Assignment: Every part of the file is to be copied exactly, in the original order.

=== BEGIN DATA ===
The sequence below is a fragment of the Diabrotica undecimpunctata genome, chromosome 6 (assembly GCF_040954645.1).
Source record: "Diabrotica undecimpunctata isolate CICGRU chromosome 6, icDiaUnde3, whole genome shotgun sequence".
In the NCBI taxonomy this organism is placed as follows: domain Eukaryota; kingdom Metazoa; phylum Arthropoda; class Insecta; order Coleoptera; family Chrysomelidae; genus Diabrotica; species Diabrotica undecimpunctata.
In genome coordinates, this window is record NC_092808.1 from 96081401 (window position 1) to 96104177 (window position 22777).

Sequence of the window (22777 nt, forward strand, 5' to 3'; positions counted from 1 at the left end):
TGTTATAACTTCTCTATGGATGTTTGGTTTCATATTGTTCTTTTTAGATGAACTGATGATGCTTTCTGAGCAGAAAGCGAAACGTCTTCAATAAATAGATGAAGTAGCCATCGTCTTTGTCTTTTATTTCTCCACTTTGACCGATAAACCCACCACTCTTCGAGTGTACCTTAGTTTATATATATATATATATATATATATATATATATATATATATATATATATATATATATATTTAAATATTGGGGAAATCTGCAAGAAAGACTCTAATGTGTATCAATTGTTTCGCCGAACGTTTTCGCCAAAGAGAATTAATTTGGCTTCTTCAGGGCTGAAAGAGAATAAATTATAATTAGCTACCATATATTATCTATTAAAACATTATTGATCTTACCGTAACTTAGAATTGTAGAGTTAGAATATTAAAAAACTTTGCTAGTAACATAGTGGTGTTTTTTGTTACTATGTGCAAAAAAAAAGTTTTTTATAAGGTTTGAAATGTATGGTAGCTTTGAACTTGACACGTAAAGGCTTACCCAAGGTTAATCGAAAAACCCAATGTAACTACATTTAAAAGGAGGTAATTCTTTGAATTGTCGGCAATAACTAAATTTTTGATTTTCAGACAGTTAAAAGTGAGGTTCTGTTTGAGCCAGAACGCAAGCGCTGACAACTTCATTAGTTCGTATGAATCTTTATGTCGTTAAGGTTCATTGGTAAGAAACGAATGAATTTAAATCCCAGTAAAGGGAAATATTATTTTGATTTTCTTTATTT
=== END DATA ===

The sequence below is a fragment of the Diabrotica undecimpunctata genome, chromosome 6 (assembly GCF_040954645.1).
Source record: "Diabrotica undecimpunctata isolate CICGRU chromosome 6, icDiaUnde3, whole genome shotgun sequence".
In the NCBI taxonomy this organism is placed as follows: domain Eukaryota; kingdom Metazoa; phylum Arthropoda; class Insecta; order Coleoptera; family Chrysomelidae; genus Diabrotica; species Diabrotica undecimpunctata.
In genome coordinates, this window is record NC_092808.1 from 96081401 (window position 1) to 96104177 (window position 22777).

Sequence of the window (22777 nt, forward strand, 5' to 3'; positions counted from 1 at the left end):
TGTTATAACTTCTCTATGGATGTTTGGTTTCATATTGTTCTTTTTAGATGAACTGATGATGCTTTCTGAGCAGAAAGCGAAACGTCTTCAATAAATAGATGAAGTAGCCATCGTCTTTGTCTTTTATTTCTCCACTTTGACCGATAAACCCACCACTCTTCGAGTGTACCTTAGTTTATATATATATATATATATATATATATATATATATATATATATATATATATATATATATTTAAATATTGGGGAAATCTGCAAGAAAGACTCTAATGTGTATCAATTGTTTCGCCGAACGTTTTCGCCAAAGAGAATTAATTTGGCTTCTTCAGGGCTGAAAGAGAATAAATTATAATTAGCTACCATATATTATCTATTAAAACATTATTGATCTTACCGTAACTTAGAATTGTAGAGTTAGAATATTAAAAAACTTTGCTAGTAACATAGTGGTGTTTTTTGTTACTATGTGCAAAAAAAAAGTTTTTTATAAGGTTTGAAATGTATGGTAGCTTTGAACTTGACACGTAAAGGCTTACCCAAGGTTAATCGAAAAACCCAATGTAACTACATTTAAAAGGAGGTAATTCTTTGAATTGTCGGCAATAACTAAATTTTTGATTTTCAGACAGTTAAAAGTGAGGTTCTGTTTGAGCCAGAACGCAAGCGCTGACAACTTCATTAGTTCGTATGAATCTTTATGTCGTTAAGGTTCATTGGTAAGAAACGAATGAATTTAAATCCCAGTAAAGGGAAATATTATTTTGATTTTCTTTATTT